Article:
Emergencies caused by disasters both natural and man-made can strike at any time and take many forms. Whether it’s flooding, high winds, industrial accidents or house fires, or even the recent riots in English cities, such events can impact on people’s lives in a potentially terrible way.
Fail to prepare, prepare to fail
If the worst did happen, would you know what to do? Have you made contingency plans? And will your home insurance cover you? With only minor preparations, you can ensure that you and your home are as protected and ready as possible, both physically and financially.
Do you live in a potential disaster zone?
One of the most important factors to consider is if the area you live in is prone to a particular type of disaster.
Flooding, for example, is a major problem in the UK, and appears to be worsening as global warming changes the climate. If your local area has a history of it, you might want to buy some sandbags (even a dinghy perhaps!) and most definitely check that your policy covers you.
Even if you’re nowhere near a flood plain or river, burst water mains flood many houses around the country each year, and torrential rain can cause flash floods in places previously unaffected.
Disaster can strike in unexpected places too
And disasters can occur completely out of the blue, as well as in places where they’re perhaps more expected. A tornado ripped through Kensal Rise, North West London, in 2006, damaging 150 homes and injuring six people.
It was totally unpredicted and many of those affected certainly weren’t prepared for the aftermath.
Tips to prepare you and your home for disaster
Here are a number of tips for disaster preparation. Even if you follow through on just a few of these suggestions, you and your family could be thankful in the long run.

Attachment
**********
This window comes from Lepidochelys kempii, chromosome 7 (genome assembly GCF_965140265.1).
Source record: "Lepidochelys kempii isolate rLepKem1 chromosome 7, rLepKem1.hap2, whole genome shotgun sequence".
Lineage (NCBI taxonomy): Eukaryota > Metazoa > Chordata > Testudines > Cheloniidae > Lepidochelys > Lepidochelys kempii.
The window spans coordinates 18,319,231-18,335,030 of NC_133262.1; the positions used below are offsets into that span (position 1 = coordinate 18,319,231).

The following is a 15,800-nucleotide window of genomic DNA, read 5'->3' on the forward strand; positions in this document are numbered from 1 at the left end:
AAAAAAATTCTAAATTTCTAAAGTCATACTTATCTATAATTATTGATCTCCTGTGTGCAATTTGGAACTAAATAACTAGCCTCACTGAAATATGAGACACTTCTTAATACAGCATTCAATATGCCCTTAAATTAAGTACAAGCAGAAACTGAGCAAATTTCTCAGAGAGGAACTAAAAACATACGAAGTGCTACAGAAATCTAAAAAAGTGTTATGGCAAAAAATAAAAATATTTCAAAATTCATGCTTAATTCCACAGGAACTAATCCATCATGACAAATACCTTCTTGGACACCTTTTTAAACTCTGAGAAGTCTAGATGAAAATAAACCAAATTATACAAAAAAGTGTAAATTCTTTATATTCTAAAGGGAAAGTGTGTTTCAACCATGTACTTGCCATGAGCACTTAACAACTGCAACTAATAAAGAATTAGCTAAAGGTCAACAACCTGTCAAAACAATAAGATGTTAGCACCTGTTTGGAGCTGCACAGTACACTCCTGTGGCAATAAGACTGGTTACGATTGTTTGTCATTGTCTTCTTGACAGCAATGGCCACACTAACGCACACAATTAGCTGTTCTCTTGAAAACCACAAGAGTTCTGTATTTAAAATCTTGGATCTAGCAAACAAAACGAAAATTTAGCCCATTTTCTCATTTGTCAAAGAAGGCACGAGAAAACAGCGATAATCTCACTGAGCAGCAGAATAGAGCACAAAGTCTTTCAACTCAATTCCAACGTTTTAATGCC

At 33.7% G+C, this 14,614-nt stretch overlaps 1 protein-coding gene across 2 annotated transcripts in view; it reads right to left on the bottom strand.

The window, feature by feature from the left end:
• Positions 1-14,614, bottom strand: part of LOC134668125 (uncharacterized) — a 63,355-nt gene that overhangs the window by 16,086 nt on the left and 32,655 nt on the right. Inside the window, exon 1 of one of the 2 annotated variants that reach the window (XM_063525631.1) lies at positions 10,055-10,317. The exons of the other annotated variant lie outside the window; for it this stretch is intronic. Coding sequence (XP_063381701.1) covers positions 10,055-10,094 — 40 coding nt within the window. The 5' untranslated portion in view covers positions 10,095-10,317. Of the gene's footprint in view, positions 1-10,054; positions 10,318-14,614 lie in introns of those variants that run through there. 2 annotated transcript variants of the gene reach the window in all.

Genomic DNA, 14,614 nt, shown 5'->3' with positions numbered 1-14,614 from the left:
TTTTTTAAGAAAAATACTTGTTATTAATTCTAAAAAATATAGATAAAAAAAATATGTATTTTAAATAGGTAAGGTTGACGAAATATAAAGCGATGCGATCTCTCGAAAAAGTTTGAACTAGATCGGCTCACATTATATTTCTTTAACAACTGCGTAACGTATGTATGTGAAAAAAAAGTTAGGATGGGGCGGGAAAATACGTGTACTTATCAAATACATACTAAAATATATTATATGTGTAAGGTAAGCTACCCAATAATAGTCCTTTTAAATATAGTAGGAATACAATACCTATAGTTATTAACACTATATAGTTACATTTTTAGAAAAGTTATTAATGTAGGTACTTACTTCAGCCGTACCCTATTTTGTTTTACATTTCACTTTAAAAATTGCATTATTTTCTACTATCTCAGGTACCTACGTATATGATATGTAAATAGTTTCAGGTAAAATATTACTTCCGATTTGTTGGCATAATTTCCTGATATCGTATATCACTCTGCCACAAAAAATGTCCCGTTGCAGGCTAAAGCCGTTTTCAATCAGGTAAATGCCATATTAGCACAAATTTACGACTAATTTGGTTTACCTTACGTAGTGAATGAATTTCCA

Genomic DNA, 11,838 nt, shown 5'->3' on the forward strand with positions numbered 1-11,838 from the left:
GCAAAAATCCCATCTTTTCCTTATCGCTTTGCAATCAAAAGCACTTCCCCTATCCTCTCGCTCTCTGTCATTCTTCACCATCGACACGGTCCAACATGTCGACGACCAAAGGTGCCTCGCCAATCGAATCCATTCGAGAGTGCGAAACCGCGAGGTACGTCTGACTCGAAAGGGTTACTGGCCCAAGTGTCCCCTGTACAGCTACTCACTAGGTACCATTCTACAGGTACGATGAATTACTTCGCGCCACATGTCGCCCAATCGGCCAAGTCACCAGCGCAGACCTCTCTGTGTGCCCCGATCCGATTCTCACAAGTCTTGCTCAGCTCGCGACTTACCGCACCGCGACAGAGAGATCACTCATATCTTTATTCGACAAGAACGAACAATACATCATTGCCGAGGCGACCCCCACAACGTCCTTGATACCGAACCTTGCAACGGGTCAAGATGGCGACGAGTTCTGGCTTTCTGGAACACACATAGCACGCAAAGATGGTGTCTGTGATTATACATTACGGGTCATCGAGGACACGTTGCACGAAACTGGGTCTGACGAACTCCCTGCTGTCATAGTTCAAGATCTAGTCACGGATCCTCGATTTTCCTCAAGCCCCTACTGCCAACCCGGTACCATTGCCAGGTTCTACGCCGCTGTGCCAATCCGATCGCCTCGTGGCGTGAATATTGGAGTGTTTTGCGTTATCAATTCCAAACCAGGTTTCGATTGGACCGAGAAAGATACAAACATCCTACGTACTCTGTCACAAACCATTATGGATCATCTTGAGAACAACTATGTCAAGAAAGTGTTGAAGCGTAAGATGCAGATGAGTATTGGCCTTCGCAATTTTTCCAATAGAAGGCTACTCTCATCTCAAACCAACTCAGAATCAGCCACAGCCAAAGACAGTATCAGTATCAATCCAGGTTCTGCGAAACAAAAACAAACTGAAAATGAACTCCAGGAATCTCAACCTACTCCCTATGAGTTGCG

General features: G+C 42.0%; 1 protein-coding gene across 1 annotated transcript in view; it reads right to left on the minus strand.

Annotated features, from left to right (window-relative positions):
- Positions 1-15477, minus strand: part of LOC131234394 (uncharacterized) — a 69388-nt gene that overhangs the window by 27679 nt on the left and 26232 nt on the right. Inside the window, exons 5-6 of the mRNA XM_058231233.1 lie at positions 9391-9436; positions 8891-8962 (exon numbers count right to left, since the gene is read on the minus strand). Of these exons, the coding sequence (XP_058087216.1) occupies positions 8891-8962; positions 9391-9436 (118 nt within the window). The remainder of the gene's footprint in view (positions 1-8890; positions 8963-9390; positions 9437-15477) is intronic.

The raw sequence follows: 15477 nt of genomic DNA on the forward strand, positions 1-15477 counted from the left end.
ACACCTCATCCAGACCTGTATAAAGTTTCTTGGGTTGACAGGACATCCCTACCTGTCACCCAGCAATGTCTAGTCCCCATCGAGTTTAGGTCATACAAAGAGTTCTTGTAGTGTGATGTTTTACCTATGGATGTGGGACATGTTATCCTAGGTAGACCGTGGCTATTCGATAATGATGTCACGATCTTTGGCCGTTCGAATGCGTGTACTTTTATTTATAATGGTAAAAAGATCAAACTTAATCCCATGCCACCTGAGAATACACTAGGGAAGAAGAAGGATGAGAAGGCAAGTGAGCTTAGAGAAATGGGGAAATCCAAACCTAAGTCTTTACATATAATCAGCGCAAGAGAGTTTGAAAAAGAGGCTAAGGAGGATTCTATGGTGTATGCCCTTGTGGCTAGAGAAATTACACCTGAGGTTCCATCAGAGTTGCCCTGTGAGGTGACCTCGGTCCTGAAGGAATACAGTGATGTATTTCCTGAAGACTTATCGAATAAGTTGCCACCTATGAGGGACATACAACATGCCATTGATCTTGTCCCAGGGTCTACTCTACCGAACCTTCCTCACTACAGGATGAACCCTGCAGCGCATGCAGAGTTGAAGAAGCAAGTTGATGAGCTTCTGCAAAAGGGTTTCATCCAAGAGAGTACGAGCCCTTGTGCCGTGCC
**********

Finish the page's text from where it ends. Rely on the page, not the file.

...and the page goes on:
1. If you have to stay in your home:
• Ensure you know how to turn off the mains water and gas supplies into your home.
• Get a landline telephone (one that doesn’t need batteries and is cordless).
• Always keep a stock of tinned food and supply of water.
• Torches, and candles with matches, should be placed somewhere you can them access easily.
• Buy a wind-up radio and write down the frequencies of your local radio stations.
• Make sure all fire alarms are working.
• Keep sandbags, especially if you’re in a flood zone and/or near a river.
2. If you have to leave your home:
• Keep a ladder in the upper part of your home. If you live in a building higher than three floors, know what the escape drill is.
• Car owners should keep an emergency kit in the boot, such as a shovel, supply of fuel and torches.
• Make plans for any household pets and where you could leave them if necessary.
• Pack a bag of essential items.
• If you have children, be aware of their school’s emergency contingencies.
• Make emergency contact arrangements with family and loved ones.
• If necessary, turn off gas and water supplies before leaving.
• Lock and secure your home as best you can.
• If returning after a disaster, think carefully about potential hazards such as falling masonry or gas leaks.
If your home is your haven, you’ll want it to have the best protection: compare quotes from our range of handpicked insurers and tailor a policy to suit you. For more information speak to one of our experts on 0203 014 9300 or email email@example.com